Plaintiff's absence on November 19, 2001 finally led to her termination. The day before, on November 18, Plaintiff called her immediate supervisor, Christine Serfass, to inform her that she could not come to work the following day because she needed to drive her mother to the doctor for a medical procedure. (Id. at 10.) Serfass responded that the absence would be excused if Plaintiff produced a medical note from her mother's physician. (Id.) The following day, Plaintiff and her young daughter drove approximately two hours to her mother's house and found out, after they had arrived, that the procedure had been cancelled. (Id. at 11.) Plaintiff's attempts to arrange a babysitter were unavailing and Plaintiff could not go into work. (Id. at 82.) When Plaintiff called Serfass to inform her of the situation, she was transferred to McEvoy, who told her that she needed to bring a doctor's note stating that her mother's procedure had been rescheduled. (Id. at 12, 83.)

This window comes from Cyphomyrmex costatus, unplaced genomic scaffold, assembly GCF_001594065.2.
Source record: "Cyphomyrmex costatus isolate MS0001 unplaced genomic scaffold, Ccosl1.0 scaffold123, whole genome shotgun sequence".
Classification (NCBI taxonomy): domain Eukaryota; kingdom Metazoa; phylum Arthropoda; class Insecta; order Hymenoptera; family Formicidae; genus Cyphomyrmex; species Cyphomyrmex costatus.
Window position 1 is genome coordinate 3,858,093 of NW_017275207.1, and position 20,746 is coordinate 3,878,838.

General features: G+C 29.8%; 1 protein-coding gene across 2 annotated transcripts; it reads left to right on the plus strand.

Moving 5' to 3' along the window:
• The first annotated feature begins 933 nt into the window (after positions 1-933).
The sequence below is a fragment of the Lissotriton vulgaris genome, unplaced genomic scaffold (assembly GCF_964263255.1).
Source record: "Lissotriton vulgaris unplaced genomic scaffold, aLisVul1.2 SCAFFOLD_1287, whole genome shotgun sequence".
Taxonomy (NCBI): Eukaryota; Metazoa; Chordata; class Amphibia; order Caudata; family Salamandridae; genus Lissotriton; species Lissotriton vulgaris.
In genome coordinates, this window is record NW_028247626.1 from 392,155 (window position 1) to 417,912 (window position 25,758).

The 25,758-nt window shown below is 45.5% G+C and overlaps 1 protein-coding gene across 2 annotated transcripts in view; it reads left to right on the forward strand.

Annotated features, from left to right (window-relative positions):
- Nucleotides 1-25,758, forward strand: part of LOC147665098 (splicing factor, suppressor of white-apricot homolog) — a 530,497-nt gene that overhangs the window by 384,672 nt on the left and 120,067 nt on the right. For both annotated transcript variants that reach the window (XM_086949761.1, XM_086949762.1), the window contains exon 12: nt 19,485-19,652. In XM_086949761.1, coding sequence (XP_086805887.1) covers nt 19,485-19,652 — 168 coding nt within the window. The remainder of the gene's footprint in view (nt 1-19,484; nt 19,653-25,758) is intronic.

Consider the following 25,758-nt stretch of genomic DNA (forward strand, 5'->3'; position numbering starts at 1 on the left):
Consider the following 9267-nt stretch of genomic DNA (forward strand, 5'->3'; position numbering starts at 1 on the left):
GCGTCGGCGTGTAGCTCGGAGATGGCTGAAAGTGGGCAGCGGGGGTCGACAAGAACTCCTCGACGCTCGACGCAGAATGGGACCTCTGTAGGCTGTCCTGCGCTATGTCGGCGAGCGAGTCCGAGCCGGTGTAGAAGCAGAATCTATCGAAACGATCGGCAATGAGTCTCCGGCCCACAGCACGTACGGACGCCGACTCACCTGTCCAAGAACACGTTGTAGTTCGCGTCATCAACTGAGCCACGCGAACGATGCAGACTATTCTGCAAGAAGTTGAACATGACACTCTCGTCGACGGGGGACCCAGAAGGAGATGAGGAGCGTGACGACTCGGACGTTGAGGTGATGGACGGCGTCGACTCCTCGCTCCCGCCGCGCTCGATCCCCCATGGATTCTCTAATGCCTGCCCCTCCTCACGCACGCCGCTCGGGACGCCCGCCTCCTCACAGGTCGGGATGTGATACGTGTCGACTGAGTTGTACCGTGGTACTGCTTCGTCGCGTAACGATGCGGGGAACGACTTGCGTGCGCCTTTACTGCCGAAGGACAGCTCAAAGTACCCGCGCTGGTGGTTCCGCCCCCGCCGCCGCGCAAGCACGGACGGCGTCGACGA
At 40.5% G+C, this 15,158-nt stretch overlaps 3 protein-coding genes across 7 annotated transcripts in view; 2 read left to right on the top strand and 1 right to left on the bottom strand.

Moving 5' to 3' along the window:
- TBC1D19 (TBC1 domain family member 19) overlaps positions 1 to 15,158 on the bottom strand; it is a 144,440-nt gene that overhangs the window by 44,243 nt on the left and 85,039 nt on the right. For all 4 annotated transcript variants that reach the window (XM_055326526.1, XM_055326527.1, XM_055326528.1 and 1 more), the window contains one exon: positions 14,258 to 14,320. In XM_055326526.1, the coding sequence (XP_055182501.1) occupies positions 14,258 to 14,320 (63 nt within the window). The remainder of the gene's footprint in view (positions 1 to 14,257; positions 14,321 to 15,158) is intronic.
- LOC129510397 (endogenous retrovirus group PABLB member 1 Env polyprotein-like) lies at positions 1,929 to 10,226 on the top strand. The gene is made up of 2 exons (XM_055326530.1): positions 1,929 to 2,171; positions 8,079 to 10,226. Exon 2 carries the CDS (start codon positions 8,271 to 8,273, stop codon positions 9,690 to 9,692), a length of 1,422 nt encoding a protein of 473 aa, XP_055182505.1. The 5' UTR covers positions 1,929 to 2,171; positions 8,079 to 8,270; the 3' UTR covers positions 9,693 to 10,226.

When Plaintiff returned to work the next day, she gave Serfass a note from her mother's doctor that stated: "Blockage of the urethra. Cystoscopy performed. Renal x Lasix to be performed after the holidays." (Id. at 15.) Under the section entitled "Explanation of extent to which employee is needed to care for the ill spouse, child or parent," the doctor wrote "Mother unable to work for 3 days and asked daughter for assistance." (Id. at 15-16.) Serfass informed Plaintiff that she would show the note to McEvoy for his approval. Before hearing from McEvoy, Plaintiff wrote an email to Nancy Shevell concerning the June 18 and August 3 sexual harassment incidents. (Id. at 88.) This email was the first time she had registered a complaint with Shevell regarding these incidents. (Id. at 89.)